Sudden Infant Death in Childhood

Erin Bowen, MD
Pediatrician, Parent

Dear Pediatrician,

I am hoping you will take a few minutes out of your busy day to read the attached information sheet about SUDC, Sudden Unexplained Death in Childhood. SUDC is the sudden and unexpected death of a child 12 months of age or older which remains unexplained after a thorough death investigation is conducted. We have tried to raise awareness in the medical community during March, which was SUDC Awareness Month.

I am a pediatrician and I was unaware of SUDC until it affected our family directly when our happy and healthy 17-month-old son Conor died during a nap on October 25, 2016. His cause of death was undetermined. Our world was shattered with Conor’s death. I felt betrayed by my medical education that I did not know this could occur. My colleagues were equally unaware of SUDC. Fortunately, we were connected to the SUDC Foundation, where we were given the opportunity to connect with other families who had experienced similar losses. We received emotional support and an opportunity to participate in a research study free of charge.

According to CDC data, approximately 400 children between the ages of 1 and 18 are affected by SUDC annually. It is the fifth leading category of death in children between the ages of 1 and 4 and yet it is not a part of medical education and there is no federal funding to support research. Sadly, due to this lack of awareness, many pediatricians do not feel equipped to manage the needs of these families. Perhaps you will only see 1 family in your career affected by SUDC, but you will make a tremendous difference if you can support them through this unthinkable tragedy.

How you can help:

  • Read the attached SUDC information sheet
  • Visit the SUDC website: There is a specific section for medical professionals where you can learn more about the current research and how you can help an affected family, including recommended screening for siblings and grief support resources.
  • If you have an affected family, you can support them in the following ways:
    • Contact the family to express your condolences and identify their needs and desires for how involved they would like you to be.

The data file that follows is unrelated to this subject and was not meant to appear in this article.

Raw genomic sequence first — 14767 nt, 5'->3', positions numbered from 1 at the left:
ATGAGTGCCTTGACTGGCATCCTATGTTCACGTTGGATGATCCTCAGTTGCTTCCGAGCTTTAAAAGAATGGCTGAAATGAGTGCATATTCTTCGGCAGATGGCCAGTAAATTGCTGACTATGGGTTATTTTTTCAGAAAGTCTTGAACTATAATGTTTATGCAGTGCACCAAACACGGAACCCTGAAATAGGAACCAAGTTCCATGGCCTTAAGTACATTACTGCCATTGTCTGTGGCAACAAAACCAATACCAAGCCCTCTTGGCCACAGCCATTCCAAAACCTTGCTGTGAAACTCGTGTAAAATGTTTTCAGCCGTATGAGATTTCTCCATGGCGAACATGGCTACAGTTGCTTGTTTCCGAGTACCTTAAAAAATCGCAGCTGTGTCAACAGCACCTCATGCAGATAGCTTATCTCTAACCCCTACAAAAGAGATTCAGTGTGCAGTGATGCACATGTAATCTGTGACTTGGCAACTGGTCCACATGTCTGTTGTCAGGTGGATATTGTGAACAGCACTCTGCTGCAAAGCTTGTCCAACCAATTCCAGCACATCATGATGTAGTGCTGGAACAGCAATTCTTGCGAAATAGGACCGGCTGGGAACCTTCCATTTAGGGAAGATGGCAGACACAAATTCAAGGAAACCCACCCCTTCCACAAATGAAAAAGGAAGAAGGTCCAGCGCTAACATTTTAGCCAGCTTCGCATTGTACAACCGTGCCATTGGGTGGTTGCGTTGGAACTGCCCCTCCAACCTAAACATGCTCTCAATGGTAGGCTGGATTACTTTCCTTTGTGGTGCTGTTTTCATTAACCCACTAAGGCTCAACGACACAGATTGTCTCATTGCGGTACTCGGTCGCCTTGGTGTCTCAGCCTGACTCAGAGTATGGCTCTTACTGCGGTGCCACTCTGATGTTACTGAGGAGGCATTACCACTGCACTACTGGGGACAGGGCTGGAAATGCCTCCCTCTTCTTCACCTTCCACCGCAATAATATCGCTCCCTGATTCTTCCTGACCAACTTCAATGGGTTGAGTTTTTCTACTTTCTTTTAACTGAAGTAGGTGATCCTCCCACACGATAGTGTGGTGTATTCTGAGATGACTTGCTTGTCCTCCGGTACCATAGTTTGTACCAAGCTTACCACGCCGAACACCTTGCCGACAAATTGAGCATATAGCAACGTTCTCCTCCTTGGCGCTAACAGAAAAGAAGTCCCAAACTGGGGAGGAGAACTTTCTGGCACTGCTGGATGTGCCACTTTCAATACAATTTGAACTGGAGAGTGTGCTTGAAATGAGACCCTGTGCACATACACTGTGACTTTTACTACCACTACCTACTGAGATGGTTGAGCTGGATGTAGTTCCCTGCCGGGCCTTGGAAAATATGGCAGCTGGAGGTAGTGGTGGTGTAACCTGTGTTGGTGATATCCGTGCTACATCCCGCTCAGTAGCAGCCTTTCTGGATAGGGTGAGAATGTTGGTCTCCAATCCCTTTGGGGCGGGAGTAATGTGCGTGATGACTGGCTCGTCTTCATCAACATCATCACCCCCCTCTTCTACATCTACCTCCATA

• Contact the medical examiner early and set up a plan for ongoing communication throughout the death investigation. Ask for an anticipated date for the final results so that you can prepare the family, recognizing that it may take up to 6 months before the investigation is complete.
    • Refer the family to the SUDC Foundation for opportunities for emotional support and research opportunities. These services are provided to families free of charge. Families can be referred to the Foundation before the autopsy is complete. Even if a cause of death is found, the Foundation can support these families.
    • When the autopsy is complete, offer the family an opportunity to sit down and read it and review it with them.
    • Utilize the resources on the SUDC website to familiarize yourself with recommendations for screening for siblings and bereavement resources for families.
    • Connect the family with local bereavement support resources, for example: support groups through local churches and The Compassionate Friends.
    • Call and check in at regular intervals, recognizing that the family’s needs may change over time.
  • Share this information with your colleagues. With more awareness, there will be more funding, more research and prevention of these deaths.

If you have questions, the SUDC Foundation is very responsive and you can contact them directly at or you can contact me at I have attached pictures of Conor in the links below so you can put a face to our story.

Thank you for your time!

Erin Bowen, MD